Clark Blaise

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Clark Blaise, OC (born April 10, 1940) is a Canadian-American author.[1] He was a professor of Creative Writing at York University, and a writer of short fiction. In 2010, he was named an Officer of the Order of Canada.

Early life and education[edit]

Blaise was born in Fargo, North Dakota to Canadian parents who lived in the United States.[2] His mother, Anne Marion Vanstone, was English-Canadian and from Wawanesa, Manitoba, and his father, Leo Romeo Blaise, was of French-Canadian descent and was a furniture salesman and long-distance traveller.[3] Later on, his father would inspire the father characters in Blaise's fiction.[3] Growing up, his family moved constantly throughout the U.S.[2][3] Before the eighth grade, he had already moved 30 times; ultimately, he attended 25 different schools.[3] From ages six to ten, he lived in Florida.[3] Throughout his childhood, Blaise also lived in Alabama, Georgia, communities in the American Midwest, Cincinnati, Pittsburgh, and Winnipeg.[3] When Blaise was nineteen, his parents divorced.[3]

He attended Denison University and the University of Iowa, graduating in 1961 and 1964 respectively.[2] While at Denison University, he initially intended to pursue a major in geology but switched to English[4] after taking a writing course in which he studied under Paul Bennett.[3] While studying at Denison, he read extensively, began writing book reviews for the weekly newspaper, helped edit campus literary magazines, and received several campus writing awards.[3]

He married to writer Bharati Mukherjee in 1963.[5] They met as students at the Iowa Writers' Workshop at the University of Iowa[6] and have two sons.[7]


In 1966, Blaise moved to Montreal and obtained Canadian citizenship.[2] While living in Canada, Blaise published his first two short fiction collections, A North American Education (1973)[8] and Tribal Justice (1974).[2]

Blaise was the director of the International Writing Program. While living in Montreal in the early 1970s, he taught creative writing at Concordia University; he also joined with authors Raymond Fraser, Hugh Hood, John Metcalf and Ray Smith to form the Montreal Story Tellers Fiction Performance Group. Blaise and Mukherjee collaborated on a memoir of experiences in India which was published in 1978.

In 1978, Blaise and Mukherjee moved to Toronto. Blaise became a professor of Creative Writing at York University, and wrote his first novel.

Mukherjee felt excluded in Canada, attributing it to racism and publishing an essay in Saturday Night.[6][7] In 1980, the couple decided to return to the United States,[6] moving to San Francisco.[9] Both continued their literary careers, including a collaborative analysis of the Air India tragedy. Blaise wrote two more novels and a number of short stories.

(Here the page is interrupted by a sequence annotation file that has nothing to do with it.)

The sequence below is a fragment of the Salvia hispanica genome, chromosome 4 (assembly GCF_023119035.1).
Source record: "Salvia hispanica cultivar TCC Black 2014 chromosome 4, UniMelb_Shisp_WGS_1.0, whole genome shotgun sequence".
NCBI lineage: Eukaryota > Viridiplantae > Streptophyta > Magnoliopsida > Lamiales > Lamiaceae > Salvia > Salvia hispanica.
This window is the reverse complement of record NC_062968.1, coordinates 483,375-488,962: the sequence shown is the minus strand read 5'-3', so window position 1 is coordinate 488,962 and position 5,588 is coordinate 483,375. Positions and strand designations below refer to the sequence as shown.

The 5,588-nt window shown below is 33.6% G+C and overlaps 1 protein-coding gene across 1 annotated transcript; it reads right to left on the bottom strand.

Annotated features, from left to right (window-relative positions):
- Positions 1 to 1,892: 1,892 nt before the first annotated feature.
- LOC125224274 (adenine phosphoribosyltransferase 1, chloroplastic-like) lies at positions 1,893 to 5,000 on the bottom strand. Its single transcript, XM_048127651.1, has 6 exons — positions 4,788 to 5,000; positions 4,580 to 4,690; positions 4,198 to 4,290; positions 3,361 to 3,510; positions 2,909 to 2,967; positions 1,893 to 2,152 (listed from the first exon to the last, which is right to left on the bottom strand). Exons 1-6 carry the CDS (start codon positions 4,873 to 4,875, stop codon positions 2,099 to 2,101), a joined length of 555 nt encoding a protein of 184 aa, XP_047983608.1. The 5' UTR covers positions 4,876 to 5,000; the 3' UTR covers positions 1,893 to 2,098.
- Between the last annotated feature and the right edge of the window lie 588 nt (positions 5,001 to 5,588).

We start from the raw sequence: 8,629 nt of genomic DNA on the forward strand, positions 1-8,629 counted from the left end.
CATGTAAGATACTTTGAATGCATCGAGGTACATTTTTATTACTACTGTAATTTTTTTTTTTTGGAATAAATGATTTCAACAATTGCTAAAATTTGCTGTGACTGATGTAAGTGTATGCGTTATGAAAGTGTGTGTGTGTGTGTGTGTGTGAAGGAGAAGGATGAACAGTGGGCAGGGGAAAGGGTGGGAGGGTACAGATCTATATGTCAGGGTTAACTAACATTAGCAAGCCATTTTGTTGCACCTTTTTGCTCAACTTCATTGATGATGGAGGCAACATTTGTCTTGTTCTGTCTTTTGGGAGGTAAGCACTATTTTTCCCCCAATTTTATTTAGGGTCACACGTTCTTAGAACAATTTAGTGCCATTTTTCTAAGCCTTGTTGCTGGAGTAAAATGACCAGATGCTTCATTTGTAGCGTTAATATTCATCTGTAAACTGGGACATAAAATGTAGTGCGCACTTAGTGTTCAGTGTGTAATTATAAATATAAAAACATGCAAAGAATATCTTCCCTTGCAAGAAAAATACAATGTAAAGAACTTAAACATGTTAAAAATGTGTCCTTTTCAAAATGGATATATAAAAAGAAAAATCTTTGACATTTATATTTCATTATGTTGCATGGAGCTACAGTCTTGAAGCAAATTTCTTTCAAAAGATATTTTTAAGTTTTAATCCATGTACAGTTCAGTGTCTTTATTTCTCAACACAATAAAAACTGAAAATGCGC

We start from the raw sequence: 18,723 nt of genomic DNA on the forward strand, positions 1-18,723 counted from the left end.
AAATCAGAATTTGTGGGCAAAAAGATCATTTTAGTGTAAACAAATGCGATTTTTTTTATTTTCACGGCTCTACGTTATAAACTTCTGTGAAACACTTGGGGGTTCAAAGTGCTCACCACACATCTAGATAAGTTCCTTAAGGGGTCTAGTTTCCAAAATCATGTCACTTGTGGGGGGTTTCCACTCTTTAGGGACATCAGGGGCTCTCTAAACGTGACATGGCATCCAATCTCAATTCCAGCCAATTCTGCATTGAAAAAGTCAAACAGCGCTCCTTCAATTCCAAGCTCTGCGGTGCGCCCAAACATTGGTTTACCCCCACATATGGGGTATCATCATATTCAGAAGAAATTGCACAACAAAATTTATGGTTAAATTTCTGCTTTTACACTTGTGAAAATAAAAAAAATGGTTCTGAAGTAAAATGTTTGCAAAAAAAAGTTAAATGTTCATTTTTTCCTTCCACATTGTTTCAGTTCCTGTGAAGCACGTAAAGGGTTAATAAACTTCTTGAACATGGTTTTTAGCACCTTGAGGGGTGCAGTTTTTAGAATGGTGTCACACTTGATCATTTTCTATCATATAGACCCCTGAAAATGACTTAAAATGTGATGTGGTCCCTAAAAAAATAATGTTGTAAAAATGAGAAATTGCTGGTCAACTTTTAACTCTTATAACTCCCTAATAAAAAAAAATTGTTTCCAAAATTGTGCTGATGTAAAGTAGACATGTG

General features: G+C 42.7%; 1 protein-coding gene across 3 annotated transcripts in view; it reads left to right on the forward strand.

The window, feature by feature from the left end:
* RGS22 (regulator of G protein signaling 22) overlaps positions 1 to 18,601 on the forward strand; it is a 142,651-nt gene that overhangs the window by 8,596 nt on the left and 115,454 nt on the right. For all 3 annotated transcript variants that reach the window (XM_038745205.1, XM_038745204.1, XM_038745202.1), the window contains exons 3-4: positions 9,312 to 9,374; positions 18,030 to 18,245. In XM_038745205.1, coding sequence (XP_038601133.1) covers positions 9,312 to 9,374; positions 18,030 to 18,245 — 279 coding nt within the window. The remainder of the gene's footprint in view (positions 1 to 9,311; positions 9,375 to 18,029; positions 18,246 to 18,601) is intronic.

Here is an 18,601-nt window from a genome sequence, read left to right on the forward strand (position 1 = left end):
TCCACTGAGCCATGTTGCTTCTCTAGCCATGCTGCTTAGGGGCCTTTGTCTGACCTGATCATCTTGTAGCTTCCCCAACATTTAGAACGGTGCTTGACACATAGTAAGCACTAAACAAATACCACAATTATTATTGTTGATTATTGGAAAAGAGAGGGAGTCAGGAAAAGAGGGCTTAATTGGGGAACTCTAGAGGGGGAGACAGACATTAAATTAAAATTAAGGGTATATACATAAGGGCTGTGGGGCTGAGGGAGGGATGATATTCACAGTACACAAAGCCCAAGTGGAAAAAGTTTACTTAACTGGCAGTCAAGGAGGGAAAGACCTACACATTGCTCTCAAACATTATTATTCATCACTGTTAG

Mukherjee died in 2017.[5]

Honours and awards[edit]

In 2009, he was made an Officer of the Order of Canada "for his contributions to Canadian letters as an author, essayist, teacher, and founder of the post-graduate program in creative writing at Concordia University".[10]


Short stories[edit]

  • A North American Education – 1973
  • Tribal Justice – 1974
  • Resident Alien – 1986
  • Man and His World – 1992
  • Southern Stories – 2000
  • Pittsburgh Stories – 2001
  • Montreal Stories – 2003
  • The Meagre Tarmac – 2011 (longlisted for the 2011 Scotiabank Giller Prize)






  1. ^ J. R. Tim Struthers (2016). Clark Blaise: Essays on His Work. Guernica Editions. ISBN 978-1-77183-111-6.
  2. ^ a b c d e Grandy, Karen. "Clark Blaise". Retrieved 2016-07-08.
  3. ^ a b c d e f g h i "Clark Blaise - Biocritical Essay | Basic page". Retrieved 2016-07-08.
  4. ^ "Clark Blaise ~ interviewed by Derek Alger | Pif Magazine". Retrieved 2016-07-08.
  5. ^ a b "Award-Winning Author Bharati Mukherjee Dead at 76". NBC News, by Frances Kai-Hwa Wang / Feb.08.2017
  6. ^ a b c "Clark Blaise and Bharati Mukherjee | Toronto Star". Retrieved 2016-07-08.
  7. ^ a b "Clark Blaise and Bharati Mukherjee: a shared literary journey". The Globe and Mail. Retrieved 2016-07-08.
  8. ^ "The Meagre Tarmac: Stories, by Clark Blaise". The Globe and Mail, STEVEN HAYWARD, June 17, 2011
  9. ^ "The invisible Canadian | Quill and Quire". Retrieved 2016-07-08.
  10. ^ "Governor General Announces 57 New Appointments to the Order of Canada". Office of the Secretary to the Governor General. December 30, 2009. Retrieved 2009-12-30.
  11. ^ "Long read: How the 1985 Air India bombing could tie into the 2019 federal election in Canada". Georgia Straight, by Charlie Smith on November 12th, 2017
  12. ^ Blaise, Clark. "A Novel of India's Coming of Age." The New York Times. April 18, 1999. Retrieved on November 27, 2014.

External links[edit]